Early stats suggest data can be useful – but question remains how to use it?
One of the trainers to have recently been successful with a horse running for the first time after wind surgery has argued that while some animals do improve for a breathing operation, that progress is often not seen on the first outing following treatment.
A month after it became compulsory for trainers in Britain to declare when a horse is reappearing after a new wind operation, Racing Post data shows that, to the end of racing on Friday (February 16), 12 horses had won, with 17 placed, from a total of 84 starters.
That equates to a 14 per cent strike-rate, with a -22.1 per cent profit on investment, making the wind surgery data second only to last-time-out beaten favourites in the Racing Post's daily Story of the Symbols table.
Of the 12 wind op horses who won so far, two were racing for Colin Tizzard, with the others representing ten different trainers.
Tim Vaughan won with one of his three wind surgery starters over the month.
"It's a hit and miss thing," said Vaughan. "It improves some horses and others it doesn't.
"There's no doubt in my mind some horses definitely benefit for wind surgery, but that isn't necessarily on their first run back from the operation.
"Plenty do win on that first outing, but for other horses it's more about regaining their confidence. Once they discover their wind really doesn't hurt any more they produce a better performance, but that can be on their third, fourth or fifth run after treatment."
Of the 84 runners in the four weeks since wind operations were first denoted on racecards, 22 showed improved form on Racing Post Ratings of between 2lb and 51lb, the average improvement being 12lb. However, 37 horses were in the range of 4lb to 76lb inferior. Two horses performed to the same level, while the remaining 23 either failed to complete or were without a previous RPR for comparison.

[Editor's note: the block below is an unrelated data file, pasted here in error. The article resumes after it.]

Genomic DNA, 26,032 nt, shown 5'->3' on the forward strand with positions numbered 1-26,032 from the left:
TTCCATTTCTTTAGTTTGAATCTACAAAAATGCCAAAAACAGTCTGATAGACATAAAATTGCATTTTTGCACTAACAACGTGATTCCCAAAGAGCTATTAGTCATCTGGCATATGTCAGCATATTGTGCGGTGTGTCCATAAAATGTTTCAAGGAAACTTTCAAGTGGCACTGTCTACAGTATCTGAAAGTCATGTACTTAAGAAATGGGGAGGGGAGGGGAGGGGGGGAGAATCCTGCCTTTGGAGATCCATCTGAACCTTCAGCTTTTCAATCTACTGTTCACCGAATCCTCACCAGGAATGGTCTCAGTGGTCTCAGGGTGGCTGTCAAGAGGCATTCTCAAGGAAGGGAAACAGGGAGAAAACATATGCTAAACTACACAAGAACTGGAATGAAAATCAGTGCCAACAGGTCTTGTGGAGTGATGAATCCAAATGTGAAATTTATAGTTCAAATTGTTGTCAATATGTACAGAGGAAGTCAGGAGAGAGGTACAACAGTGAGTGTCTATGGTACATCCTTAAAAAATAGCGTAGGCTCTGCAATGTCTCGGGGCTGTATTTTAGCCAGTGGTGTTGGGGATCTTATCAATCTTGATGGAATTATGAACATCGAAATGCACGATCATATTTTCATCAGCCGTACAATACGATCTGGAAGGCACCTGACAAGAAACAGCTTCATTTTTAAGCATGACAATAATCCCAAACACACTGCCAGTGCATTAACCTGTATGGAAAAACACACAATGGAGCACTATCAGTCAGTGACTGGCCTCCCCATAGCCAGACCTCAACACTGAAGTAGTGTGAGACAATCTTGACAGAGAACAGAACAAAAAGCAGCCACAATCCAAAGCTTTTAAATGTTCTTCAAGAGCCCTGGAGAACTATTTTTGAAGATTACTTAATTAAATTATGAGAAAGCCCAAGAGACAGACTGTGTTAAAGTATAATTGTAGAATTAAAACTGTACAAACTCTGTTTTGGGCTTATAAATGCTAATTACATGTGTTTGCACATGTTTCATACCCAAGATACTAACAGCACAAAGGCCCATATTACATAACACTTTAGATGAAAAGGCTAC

Nicky Henderson, who produced Betway Queen Mother Champion Chase favourite Altior to win on his first outing after surgery earlier this month, said: "I don't think you can say it improved him – he was very good already!
"My only problem with the system, and it has been my issue since day one, is the BHA doesn't distinguish between hobdays and soft-palate cauterisations. The hobday issue can be hereditary, whereas I don't think that's the case with the soft palates. By including soft palates in this all-encompassing rule I fear we're needlessly littering the stud book, which is potentially dangerous."
Inevitably at this time of year, most of the assessable horses have been jumpers. On the Flat, two of the four three-year-olds to have run won, with another finishing second and all three showing improvement of between 2lb and 14lb. The fourth of the three-year-olds was a 200-1 shot.
Four weeks of winds ops
- 84 runners
- 64 runners over jumps
- 20 Flat runners
- 12 wins
- 17 places (second or third)
- 62 trainers with runners
- 11 trainers with winners
- 22 runners who showed improved form of between 2lb and 5lb
- 37 runners performed to between 4lb and 7lb worse
- 2 runners who ran to same level
- 23 runners who failed to complete or had no previous RPR for comparison
- 9 winners who started at 3-1 or shorter
- 7 winners who started at 3-1 or shorter and price contracted from opening show
- 2 winners from just four three-year-old runners
- 1 winner from 21 nine-year-old-plus runners
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